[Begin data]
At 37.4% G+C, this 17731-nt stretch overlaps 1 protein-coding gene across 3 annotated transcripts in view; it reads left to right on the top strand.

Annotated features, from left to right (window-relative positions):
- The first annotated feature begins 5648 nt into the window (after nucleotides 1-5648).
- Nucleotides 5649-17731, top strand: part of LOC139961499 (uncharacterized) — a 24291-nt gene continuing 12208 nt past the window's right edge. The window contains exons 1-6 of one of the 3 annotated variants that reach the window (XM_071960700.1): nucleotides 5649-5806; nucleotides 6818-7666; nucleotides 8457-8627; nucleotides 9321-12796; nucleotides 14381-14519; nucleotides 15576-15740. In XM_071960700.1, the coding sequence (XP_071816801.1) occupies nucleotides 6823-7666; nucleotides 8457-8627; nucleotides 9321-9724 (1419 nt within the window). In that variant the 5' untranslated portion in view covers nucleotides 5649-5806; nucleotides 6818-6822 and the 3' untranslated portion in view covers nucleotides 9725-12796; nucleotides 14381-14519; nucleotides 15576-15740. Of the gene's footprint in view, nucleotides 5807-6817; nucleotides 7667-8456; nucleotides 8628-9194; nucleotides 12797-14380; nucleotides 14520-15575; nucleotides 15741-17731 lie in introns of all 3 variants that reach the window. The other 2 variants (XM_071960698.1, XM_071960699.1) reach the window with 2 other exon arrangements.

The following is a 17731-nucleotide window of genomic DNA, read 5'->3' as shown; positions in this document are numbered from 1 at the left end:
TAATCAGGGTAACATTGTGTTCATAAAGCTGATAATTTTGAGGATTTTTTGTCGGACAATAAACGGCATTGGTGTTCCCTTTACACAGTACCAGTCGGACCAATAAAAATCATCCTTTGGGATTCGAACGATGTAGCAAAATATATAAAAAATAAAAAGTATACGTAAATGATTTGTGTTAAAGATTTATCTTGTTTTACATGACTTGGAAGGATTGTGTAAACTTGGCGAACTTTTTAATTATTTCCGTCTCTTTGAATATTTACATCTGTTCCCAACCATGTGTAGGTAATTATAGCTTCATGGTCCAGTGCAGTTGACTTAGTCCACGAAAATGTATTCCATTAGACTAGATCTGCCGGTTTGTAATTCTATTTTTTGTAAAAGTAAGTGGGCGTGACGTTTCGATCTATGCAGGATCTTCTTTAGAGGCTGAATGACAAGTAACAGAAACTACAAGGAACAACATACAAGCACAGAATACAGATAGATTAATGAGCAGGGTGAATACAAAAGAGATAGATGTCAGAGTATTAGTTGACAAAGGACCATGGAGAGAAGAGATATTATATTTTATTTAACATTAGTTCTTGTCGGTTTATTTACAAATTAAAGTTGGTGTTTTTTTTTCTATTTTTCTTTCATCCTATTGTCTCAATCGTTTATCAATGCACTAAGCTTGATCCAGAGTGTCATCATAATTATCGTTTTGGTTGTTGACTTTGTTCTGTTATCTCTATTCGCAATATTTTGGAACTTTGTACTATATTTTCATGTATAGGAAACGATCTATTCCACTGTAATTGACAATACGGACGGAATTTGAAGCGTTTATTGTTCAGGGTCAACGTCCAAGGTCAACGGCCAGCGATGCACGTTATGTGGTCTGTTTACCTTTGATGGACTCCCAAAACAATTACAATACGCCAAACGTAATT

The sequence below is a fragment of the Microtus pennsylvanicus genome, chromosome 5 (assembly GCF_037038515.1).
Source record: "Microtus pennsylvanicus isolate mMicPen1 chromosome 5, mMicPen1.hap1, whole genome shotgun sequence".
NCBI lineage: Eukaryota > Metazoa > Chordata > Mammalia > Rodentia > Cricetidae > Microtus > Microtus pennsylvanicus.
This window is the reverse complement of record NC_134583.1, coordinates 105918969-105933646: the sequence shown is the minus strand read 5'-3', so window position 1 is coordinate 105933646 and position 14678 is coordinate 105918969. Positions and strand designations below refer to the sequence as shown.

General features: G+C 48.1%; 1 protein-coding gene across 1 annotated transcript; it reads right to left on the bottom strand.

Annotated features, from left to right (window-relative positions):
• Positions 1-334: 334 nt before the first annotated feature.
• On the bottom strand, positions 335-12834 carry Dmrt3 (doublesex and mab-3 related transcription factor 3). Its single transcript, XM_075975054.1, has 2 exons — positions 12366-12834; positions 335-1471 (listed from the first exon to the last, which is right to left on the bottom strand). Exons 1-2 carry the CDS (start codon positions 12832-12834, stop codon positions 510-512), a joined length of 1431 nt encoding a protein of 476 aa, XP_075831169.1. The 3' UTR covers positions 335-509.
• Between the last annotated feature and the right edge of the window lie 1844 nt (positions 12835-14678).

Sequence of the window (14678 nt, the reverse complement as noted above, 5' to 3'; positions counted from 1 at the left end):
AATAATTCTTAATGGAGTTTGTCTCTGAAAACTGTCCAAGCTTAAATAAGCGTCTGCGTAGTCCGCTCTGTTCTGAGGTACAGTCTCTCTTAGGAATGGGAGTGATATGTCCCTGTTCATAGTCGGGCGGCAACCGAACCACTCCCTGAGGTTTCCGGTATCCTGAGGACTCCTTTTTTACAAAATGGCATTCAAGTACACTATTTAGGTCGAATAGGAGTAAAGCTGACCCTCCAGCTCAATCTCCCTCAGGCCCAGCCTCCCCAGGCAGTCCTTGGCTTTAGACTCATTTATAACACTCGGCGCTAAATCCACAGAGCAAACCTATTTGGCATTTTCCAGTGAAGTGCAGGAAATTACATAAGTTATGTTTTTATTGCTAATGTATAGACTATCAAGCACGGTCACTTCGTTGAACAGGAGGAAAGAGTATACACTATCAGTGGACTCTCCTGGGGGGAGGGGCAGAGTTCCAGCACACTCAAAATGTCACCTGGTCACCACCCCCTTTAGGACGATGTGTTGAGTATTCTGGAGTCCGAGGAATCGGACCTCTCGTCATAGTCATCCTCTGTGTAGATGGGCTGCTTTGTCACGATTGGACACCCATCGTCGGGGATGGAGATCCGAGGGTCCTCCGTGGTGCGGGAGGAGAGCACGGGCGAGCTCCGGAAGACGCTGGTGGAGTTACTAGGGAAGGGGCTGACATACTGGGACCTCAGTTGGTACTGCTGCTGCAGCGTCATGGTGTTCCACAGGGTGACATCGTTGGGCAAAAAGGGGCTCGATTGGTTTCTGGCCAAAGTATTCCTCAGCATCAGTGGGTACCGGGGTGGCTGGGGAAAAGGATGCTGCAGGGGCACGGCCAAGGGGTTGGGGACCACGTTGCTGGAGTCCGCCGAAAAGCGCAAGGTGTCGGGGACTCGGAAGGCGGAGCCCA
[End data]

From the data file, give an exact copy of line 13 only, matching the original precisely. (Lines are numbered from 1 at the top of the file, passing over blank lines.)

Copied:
• Positions 1-334: 334 nt before the first annotated feature.